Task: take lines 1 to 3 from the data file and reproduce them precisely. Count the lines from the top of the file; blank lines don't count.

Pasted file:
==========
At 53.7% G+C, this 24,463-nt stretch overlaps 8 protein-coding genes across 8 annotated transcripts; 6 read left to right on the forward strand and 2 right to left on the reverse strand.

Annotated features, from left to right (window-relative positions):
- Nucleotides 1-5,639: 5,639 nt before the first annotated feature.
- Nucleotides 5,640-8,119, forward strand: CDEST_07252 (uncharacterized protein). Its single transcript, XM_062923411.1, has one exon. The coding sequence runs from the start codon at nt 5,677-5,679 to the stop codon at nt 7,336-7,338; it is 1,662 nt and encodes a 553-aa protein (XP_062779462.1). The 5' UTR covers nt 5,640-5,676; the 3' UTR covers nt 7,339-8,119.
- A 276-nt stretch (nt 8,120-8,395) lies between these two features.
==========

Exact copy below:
At 53.7% G+C, this 24,463-nt stretch overlaps 8 protein-coding genes across 8 annotated transcripts; 6 read left to right on the forward strand and 2 right to left on the reverse strand.

Annotated features, from left to right (window-relative positions):
- Nucleotides 1-5,639: 5,639 nt before the first annotated feature.